Employees, families demand accountability after north St. Louis nursing home closes
Some residents of a nursing home in north St. Louis that abruptly closed Friday have still not been in touch with their loved ones, advocates for residents and their families said Tuesday.
Workers at the Northview Village nursing home moved its approximately 170 residents to other facilities overnight Friday, according to union officials. On Friday afternoon, administrators informed workers at the facility they would not be receiving their scheduled paychecks. They have still not been paid, the employees said.
According to members of the Service Employees International Union who worked at the nursing home, residents were out of the building on north Kingshighway by Saturday afternoon.
During a rally outside the building on Tuesday, St. Louis Mayor Tishuara Jones, local officials and employees who had lost their jobs criticized the facility’s owners and management for failing to provide notice to workers and shutting down the nursing home one week before Christmas.
“Shame on this owner for treating the people in this facility like pawns who can just be moved at a moment's notice,” Jones said. “Shame on this owner for not paying the employees what they deserve and just shutting down this facility in the dead of night.”
According to Medicare records, Mark and Lorraine Suissa own 26% ownership stakes in the business, respectively, along with others who own smaller percentages. Records from the Missouri Secretary of State’s office list the same Chicago address for both Suissas.
Jones called for the owners of the facility to be held accountable and said the St. Louis Agency on Training and Employment will hold emergency job fairs to assist the displaced workers.
Shortly before 3 p.m. Friday, administrators informed employees that the owners did not have funding to make payroll, said Carolyn Hawthorne, a registered nurse who worked at Northview Village for more than a decade.
Workers from other nursing homes and the fire department loaded residents into vehicles, and many belongings were left behind, she said.
“This is our community,” said Hawthorne, whose aunt lived at the nursing home. “A lot of us could go anywhere from north county to west county, but we chose to come to the city to take care of the people. Now, take care of us.”
The move was so abrupt that many family members did not have time to arrange for accommodations for their loved ones, said Marjorie Moore, executive director of VOYCE, a St. Louis-area group that advocates for people in nursing homes. Some are still attempting to track down where former Northview residents ended up, she said.
“We had one wife who's been in tears because — today is day five — she hasn’t found her husband,” Moore said. “You put somebody in this 24-hour nursing setting. They’re supposed to be taken care of, we’re supposed to know where they are. Because of the way everything happened, because it happened so fast, people went missing in the process.”
The building appeared abandoned on Tuesday morning. Through ground-floor windows, passers-by could see toiletries, papers and Christmas decorations strewn across the premises.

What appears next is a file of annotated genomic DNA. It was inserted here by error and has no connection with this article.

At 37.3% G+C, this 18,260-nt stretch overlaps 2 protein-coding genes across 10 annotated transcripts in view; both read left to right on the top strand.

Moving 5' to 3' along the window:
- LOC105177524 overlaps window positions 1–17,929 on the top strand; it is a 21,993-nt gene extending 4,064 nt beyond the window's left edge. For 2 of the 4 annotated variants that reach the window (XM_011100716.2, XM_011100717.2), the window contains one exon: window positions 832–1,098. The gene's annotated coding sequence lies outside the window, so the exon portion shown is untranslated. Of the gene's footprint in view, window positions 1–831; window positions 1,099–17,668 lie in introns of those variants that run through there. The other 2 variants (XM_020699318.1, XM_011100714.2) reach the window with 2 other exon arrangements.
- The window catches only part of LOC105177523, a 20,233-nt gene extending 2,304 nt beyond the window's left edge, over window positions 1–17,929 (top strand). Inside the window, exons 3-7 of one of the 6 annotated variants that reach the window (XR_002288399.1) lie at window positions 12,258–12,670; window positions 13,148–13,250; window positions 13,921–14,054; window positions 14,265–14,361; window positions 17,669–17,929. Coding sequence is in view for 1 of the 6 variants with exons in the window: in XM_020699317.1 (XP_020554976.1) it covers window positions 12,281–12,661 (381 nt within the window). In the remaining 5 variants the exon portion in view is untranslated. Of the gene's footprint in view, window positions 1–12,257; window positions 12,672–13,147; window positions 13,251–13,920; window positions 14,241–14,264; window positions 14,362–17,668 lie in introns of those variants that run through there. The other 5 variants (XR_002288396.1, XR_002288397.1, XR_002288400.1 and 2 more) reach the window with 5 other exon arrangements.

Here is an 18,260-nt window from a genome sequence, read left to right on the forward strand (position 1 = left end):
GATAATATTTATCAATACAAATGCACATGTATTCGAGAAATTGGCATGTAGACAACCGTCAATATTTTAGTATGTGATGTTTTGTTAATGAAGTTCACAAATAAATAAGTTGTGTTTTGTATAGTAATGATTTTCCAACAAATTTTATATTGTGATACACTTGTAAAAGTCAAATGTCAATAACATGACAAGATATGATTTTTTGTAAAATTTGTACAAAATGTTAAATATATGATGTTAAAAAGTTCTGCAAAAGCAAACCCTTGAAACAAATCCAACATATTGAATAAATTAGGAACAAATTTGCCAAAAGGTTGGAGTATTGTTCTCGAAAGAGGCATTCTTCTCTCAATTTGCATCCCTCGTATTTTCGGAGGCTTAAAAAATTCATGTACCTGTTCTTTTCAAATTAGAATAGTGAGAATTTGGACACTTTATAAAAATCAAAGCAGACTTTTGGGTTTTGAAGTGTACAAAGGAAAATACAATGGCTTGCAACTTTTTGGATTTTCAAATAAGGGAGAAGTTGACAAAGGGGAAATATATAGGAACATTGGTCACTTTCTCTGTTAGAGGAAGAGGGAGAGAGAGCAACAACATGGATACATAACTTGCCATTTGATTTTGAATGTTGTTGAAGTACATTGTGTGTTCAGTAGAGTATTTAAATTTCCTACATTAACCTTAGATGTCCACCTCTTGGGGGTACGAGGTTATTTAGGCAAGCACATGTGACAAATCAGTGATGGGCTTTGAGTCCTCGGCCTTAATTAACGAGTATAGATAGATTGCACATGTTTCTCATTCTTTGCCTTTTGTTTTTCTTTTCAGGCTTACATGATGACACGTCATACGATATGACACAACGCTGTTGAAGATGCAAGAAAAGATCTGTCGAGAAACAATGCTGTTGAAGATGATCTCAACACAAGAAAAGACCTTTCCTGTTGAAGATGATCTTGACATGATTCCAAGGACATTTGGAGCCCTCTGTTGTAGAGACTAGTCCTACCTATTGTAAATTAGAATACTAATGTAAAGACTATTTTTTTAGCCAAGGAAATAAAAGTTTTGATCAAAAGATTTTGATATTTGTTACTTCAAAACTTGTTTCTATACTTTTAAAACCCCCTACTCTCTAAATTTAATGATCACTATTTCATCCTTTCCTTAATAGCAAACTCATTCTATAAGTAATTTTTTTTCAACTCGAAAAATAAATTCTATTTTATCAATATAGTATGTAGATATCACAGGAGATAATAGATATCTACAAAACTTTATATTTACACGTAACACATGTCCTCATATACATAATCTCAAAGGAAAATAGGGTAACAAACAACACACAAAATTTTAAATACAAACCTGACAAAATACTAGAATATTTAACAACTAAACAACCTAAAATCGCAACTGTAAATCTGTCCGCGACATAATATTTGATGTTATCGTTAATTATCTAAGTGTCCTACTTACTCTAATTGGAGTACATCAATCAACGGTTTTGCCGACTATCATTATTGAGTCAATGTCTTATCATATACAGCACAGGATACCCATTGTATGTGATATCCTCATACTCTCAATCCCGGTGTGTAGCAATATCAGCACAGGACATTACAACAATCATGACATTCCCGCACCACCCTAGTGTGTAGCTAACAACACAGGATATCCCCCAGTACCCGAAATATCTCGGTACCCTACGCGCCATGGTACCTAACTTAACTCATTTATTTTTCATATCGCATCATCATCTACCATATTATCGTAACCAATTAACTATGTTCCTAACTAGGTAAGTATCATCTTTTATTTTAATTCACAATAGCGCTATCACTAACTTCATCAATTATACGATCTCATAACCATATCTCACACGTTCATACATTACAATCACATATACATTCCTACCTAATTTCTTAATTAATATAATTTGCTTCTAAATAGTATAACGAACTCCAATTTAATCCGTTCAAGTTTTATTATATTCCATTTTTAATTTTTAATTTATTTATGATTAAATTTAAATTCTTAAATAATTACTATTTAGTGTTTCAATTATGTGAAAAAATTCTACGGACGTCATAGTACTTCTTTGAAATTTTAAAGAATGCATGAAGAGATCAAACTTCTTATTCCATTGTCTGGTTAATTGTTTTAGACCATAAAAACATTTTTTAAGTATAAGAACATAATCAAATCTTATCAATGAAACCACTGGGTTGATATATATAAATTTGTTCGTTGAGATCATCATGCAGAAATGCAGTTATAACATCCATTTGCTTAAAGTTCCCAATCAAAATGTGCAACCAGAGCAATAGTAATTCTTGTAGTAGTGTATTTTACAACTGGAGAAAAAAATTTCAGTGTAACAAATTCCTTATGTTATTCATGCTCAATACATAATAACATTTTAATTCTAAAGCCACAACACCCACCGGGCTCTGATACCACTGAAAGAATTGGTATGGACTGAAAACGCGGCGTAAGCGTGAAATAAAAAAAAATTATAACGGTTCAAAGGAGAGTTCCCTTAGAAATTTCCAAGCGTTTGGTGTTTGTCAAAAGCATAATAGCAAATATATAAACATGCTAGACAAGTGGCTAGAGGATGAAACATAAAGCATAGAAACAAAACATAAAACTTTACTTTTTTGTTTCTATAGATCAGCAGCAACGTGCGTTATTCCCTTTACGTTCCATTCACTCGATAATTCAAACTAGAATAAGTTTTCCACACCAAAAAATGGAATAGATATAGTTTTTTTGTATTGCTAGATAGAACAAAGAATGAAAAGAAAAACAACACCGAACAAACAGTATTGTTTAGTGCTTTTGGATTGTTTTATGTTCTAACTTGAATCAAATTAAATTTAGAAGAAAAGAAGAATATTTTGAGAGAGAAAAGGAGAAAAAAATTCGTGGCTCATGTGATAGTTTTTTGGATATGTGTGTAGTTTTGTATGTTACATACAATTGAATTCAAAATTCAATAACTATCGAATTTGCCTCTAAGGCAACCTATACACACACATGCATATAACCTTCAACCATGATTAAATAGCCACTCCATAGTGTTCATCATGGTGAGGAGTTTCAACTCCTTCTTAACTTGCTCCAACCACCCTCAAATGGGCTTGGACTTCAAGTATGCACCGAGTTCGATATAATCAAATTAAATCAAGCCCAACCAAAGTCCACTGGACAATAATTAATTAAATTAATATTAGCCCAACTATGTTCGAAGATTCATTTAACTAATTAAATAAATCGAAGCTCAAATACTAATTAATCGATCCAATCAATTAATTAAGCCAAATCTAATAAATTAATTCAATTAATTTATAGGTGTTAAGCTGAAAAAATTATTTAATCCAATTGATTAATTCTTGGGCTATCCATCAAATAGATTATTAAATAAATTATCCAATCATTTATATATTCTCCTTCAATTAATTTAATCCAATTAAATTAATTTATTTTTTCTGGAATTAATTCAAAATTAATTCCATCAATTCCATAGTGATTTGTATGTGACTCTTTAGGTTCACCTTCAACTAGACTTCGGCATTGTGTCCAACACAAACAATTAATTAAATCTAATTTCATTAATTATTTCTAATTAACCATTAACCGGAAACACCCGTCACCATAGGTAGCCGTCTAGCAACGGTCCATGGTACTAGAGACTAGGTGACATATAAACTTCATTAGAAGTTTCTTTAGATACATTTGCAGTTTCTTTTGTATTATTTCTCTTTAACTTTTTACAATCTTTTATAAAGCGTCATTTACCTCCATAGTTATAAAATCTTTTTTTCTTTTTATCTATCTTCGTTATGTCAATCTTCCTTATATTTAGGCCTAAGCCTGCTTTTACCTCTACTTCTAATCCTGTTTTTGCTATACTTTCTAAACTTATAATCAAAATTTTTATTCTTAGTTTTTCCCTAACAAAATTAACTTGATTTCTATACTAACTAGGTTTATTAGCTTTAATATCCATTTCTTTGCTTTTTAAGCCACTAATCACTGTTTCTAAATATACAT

“This is absolutely not normal,” Moore said. “Usually when a facility closes, you have to provide a 60-day notice to the state and federal government and [have] a calm and orderly shutdown. … I’ve bever seen something happen where all the residents have to be out in 12 hours.”
SEIU members and former workers criticized the facility’s owners.
“We all come here and earn our money, we work diligently hard to take care of these residents,” said Heidi Haywood, another Northview Village worker who lost her job. “I am so appalled by how the whole event took place, with moving these human beings, these lives, out of this facility. I’m so appalled by the inhumanity that that man showed these human beings.”
Haywood, who has six children, said during the rally she’s now worried about being able to provide for her family.
“Some could be homeless tomorrow. Some could be without gas lights, food to feed our children, diapers, you name it,” she said. “It’s not like we’re begging for something we didn’t earn.”
State Sen. Karla May, D-St. Louis, said she had talked to the state’s director of long-term care and wants the Missouri officials to keep similar closures from happening.
“This is a tragedy," she said. “This should not happen in the state of Missouri or in this city. We cannot put corporate greed over people.”
Ward 12 Alderwoman Sharon Tyus said Tuesday she was organizing a fund to assist the workers who lost their jobs.
SEIU Missouri State Director Lenny Jones said payroll and other day-to-day business was carried out locally through Brentwood-based Healthcare Accounting Services. Around 100 people out of the approximately 180-person staff are members of the union, he said.
A person who answered the phone at Brentwood company’s headquarters said the matter was “in the hands of our lawyers” and did not offer further comment.
The Suissas also could not be reached for comment. CMS documents show Mark Suissa is one of the owners of Grand Manor, a nursing home in the Grand Center neighborhood, as well as Elmwood Nursing and Rehab in Maryville, Illinois.
Documents also show that Lorraine and Mark Suissa together have ownership stakes in facilities in Edwardsville and Fenton.